[34]James B. Prichard, ed., Ancient Near Eastern Texts, p. 492.

[35]Yamauchi, "Ezra-Nehemiah," pp. 768-71.

[36]L. H. Brockington, Ezra, Nehemiah, and Esther, p. 130.

[37]Benjamin Mazar, "The Tobiads," Israel Exploration Journal 7 (1957):137-45, 229-38.

[38]H. H. Rowley, "Nehemiah's Mission and Its Background," Bulletin of the John Rylands Library 37:2 (March 1955):559.

[39]Yamauchi, "Ezra-Nehemiah," p. 689.

[40]Kidner, pp. 83-84. Cf. Olmstead, pp. 295, 316.

[41]Yamauchi, "Ezra-Nehemiah," p. 690.

[42]Donald K. Campbell, Nehemiah: Man in Charge, p. 23.

[43]E.g., K. Kenyon, Jerusalem: Excavating 3000 Years of History, p. 107; Fensham, pp. 165-66, 171; David M. Howard Jr., Introduction to the Old Testament Historical Books, p. 290; N. Avigad, Rediscovering Jerusalem, pp. 61-63; H. G. M. Williamson, Ezra, Nehemiah, p. 188; and idem, "Nehemiah's Wall Revisited," Palestinian Exploration Quarterly 116 (1984):81-88.

[44]Cf. R. Grafman, "Nehemiah's Broad Wall," Israel Exploration Journal 24 (1974):50-51; and H. Geva, "The Western Boundary of Jerusalem at the End of the Monarchy," Israel Exploration Journal 29 (1979):84-91.

[45]Yamauchi, "Ezra-Nehemiah," p. 692.

[46]Alfred Edersheim, The Temple, p. 30.

[47]The New Scofield Reference Bible, p. 548.

[48]Breneman, p. 193.

[49]Fensham, p. 180.

[50]Breneman, p. 194.

[51]Bright, p. 373.

[52]Fensham, p. 182.

[53]Peter Ackroyd, I and II Chronicles, Ezra, Nehemiah, pp. 277-78.

[54]Gene A. Getz, "Nehemiah," in The Bible Knowledge Commentary: Old Testament, p. 682.

[55]Flavius Josephus, Antiquities of the Jews, 11:5:8.

[56]Quoted by J. G. McConville, Ezra, Nehemiah, and Esther, p. 95.

[57]Getz, p. 683.

[58]Laney, p. 92.

[59]Fensham, p. 198.

[60]See H. G. M. Williamson, "The Governors of Judah under the Persians," Tyndale Bulletin 39 (1988):77-82.

[61]Idem, Ezra, Nehemiah, p. 246.

[62]McConville, p. 102.

[63]See Joseph Blenkinsopp, "The Mission of Edjahorresnet and Those of Ezra and Nehemiah," Journal of Biblical Literature 106:3 (1987):414-14.

[64]Richard Schiemann, "Covenanting with the Princes: Neh. VI:2," Vetus Testamentum 17 (July 1967):367-69.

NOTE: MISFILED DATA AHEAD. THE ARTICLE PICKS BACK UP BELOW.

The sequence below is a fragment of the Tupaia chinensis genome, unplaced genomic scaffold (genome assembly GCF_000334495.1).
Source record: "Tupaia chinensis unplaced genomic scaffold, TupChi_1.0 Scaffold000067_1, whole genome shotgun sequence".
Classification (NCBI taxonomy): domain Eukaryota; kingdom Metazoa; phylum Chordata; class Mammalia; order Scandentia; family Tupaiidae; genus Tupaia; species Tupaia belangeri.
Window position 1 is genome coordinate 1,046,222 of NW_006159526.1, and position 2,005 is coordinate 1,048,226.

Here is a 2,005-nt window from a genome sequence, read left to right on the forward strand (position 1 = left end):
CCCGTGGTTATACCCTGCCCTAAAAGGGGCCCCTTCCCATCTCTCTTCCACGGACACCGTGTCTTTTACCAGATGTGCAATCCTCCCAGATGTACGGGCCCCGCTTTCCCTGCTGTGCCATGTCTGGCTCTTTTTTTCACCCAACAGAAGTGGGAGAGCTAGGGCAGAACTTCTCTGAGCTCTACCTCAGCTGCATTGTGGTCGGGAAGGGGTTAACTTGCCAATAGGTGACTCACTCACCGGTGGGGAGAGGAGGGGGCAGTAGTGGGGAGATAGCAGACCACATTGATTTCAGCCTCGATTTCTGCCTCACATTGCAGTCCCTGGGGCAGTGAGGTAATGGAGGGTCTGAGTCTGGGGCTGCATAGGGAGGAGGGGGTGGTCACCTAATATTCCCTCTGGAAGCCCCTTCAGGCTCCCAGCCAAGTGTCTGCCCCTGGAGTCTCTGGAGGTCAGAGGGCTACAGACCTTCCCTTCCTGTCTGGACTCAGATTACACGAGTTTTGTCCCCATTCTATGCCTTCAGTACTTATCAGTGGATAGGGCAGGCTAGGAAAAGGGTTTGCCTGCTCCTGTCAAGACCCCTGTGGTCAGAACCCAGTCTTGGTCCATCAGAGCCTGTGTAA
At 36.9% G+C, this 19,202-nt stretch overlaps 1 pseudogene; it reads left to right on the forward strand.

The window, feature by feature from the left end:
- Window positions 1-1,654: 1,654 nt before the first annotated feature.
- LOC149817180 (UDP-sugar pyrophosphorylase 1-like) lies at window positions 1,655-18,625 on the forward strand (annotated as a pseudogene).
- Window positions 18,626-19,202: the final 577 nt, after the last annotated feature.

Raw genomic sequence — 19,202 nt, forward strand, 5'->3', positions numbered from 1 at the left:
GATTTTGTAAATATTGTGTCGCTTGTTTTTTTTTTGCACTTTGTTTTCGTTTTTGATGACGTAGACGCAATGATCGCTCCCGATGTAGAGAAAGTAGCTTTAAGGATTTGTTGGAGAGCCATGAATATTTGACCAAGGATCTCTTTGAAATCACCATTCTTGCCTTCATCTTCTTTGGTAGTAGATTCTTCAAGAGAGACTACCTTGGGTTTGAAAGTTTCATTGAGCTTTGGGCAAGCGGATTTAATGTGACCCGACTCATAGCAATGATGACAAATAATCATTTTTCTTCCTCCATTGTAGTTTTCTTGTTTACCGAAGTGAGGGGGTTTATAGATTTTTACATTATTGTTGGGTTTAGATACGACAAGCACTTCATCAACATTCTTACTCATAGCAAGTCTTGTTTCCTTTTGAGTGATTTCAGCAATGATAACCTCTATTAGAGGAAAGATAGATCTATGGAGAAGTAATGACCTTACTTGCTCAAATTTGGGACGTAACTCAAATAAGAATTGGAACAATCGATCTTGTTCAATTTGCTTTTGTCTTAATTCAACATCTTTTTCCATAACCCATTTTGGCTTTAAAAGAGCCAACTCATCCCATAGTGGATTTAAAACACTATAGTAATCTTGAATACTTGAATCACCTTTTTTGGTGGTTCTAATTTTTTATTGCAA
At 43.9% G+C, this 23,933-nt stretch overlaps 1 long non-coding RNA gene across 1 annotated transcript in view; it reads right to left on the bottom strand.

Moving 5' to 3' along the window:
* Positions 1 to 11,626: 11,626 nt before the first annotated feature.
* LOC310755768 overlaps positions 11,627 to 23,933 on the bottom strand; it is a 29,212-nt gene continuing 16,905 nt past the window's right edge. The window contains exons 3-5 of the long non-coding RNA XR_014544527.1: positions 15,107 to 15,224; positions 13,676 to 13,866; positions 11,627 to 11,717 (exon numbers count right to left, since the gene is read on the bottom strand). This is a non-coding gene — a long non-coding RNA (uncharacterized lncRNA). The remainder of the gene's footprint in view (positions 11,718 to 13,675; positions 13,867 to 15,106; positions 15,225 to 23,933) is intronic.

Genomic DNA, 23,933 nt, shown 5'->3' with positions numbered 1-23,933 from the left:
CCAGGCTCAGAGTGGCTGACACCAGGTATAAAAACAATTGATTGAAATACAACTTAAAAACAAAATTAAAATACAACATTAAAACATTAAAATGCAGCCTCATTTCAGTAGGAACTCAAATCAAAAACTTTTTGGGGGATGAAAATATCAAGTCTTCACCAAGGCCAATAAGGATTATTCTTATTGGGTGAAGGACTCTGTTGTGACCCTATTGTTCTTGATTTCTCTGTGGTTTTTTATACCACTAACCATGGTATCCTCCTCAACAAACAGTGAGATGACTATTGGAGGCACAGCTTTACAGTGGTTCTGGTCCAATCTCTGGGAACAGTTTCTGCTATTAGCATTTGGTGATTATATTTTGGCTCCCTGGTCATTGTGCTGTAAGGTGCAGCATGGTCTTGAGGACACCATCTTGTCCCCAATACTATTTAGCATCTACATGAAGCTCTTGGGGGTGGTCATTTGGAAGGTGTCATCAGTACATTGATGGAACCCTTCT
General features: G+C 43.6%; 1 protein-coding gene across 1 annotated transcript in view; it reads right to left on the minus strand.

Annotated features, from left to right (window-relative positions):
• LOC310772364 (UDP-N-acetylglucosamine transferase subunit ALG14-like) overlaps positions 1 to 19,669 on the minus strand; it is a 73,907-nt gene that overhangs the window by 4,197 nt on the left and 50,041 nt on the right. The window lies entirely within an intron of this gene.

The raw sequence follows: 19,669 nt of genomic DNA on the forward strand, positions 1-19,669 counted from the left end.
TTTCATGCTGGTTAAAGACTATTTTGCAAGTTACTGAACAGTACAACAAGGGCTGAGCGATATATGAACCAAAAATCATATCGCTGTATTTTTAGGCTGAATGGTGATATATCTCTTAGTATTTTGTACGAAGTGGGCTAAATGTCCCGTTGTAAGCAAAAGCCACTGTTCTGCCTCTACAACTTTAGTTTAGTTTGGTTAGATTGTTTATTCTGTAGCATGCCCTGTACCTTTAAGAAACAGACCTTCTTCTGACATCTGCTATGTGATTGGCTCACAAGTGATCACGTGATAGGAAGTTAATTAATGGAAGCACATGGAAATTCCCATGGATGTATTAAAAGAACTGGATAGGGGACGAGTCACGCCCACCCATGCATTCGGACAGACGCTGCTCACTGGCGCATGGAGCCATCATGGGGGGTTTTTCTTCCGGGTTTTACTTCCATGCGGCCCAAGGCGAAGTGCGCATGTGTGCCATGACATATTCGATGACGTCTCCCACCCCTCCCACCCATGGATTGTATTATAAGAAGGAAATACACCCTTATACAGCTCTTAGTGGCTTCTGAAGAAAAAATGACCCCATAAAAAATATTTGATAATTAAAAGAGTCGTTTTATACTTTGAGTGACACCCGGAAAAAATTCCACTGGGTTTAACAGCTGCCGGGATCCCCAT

[65]Fensham, p. 202.

[66]A. L. Ivry, "Nehemiah 6, 10: Politics and the Temple," Journal for the Study of Judaism 3 (1972):38.

[67]Cyril Barber, Nehemiah and the Dynamics of Effective Leadership, p. 97.

[68]Kidner, p. 100.

[69]Breneman, p. 213.

[70]Kidner, p. 103.

[71]Merrill, p. 357.

[72]See my notes on Ezra 2:2b-35. For a detailed study of the two lists, see H. L. Allrik, "The Lists of Zerubbabel (Nehemiah 7 and Ezra 2) and the Hebrew Numerical Notation," Bulletin of the American Schools of Oriental Research 136 (December 1954):21-27. The Bible Knowledge Commentary: Old Testament, p. 688, compares the two lists side by side and notes the differences. It also contains possible explanations for the differences in numbers.

[73]Laney, p. 98.

[74]T. Eskenazi, In an Age of Prose, pp. 37-39.

[75]Breneman, p. 222.

[76]Williamson, Ezra, Nehemiah, pp. 281-82.

[77]McConville, p. 120.

[78]Breneman, p. 229.

[79]Getz, p. 690.

[80]Laney, p. 104.

[81]Fensham, p. 223.

[82]Holmgren, p. 129.

[83]Fensham, pp. 227-28.

[84]Breneman, p. 237.

[85]Eugene H. Merrill, "Pilgrimage and Procession: Motifs of Israel's Return," In Israel's Apostasy and Restoration: Essays in Honor of Roland K. Harrison, pp. 261-272.

[86]Whitcomb, p. 442.

[87]David Clines, "Nehemiah 10 as an Example of Early Jewish Biblical Exegesis," Journal for the Study of the Old Testament 21 (1981):111.

[88]Laney, p. 109; Whitcomb, p. 442.

[89]Judah J. Slotki, Daniel, Ezra, Nehemiah, p. 246.

[90]McConville, p. 133.

[91]Fensham, p. 244.

[92]Breneman, p. 259.

[93]M. Broshi, "La population de l'ancienne Jerusalem," Revue Biblique 92 (1975):9-10.

[94]D. E. Gowan, Bridge Between the Testaments, p. 20.

[95]Breneman, p. 263.

[96]On the complex problem of the identification of these high priests, see Yamauchi, "Ezra-Nehemiah," pp. 580-83.

[97]Whitcomb, p. 443.

[98]Vos, p. 129.

[99]Fensham, pp. 257-58.

[100]Kidner, p. 115.

[101]Ibid., p. 129.

[102]Fensham, p. 261.

[103]Kidner, p. 130.

[104]Holmgren, p. 154.

[105]Fensham, p. 267.

[106]The Bible Knowledge Commentary: Old Testament, p. 681, contains a helpful chart of 13 problems Nehemiah faced and how he dealt successfully with each one.

[107]Tremper Longman III and Raymond B. Dillard, An Introduction to the Old Testament, p. 212.

[108]William J. Dumbrell, "The Theological Intention of Ezra-Nehemiah," Reformed Theological Review 45:3 (September-December 1986):70.

[109]Breneman, p. 59.

[110]Yamauchi, "The Archaeological . . .," p. 304.

[111]Eugene H. Merrill, "A Theology of Ezra-Nehemiah and Esther," in A Biblical Theology of the Old Testament, pp. 200-201.

[112]Whitcomb, p. 435.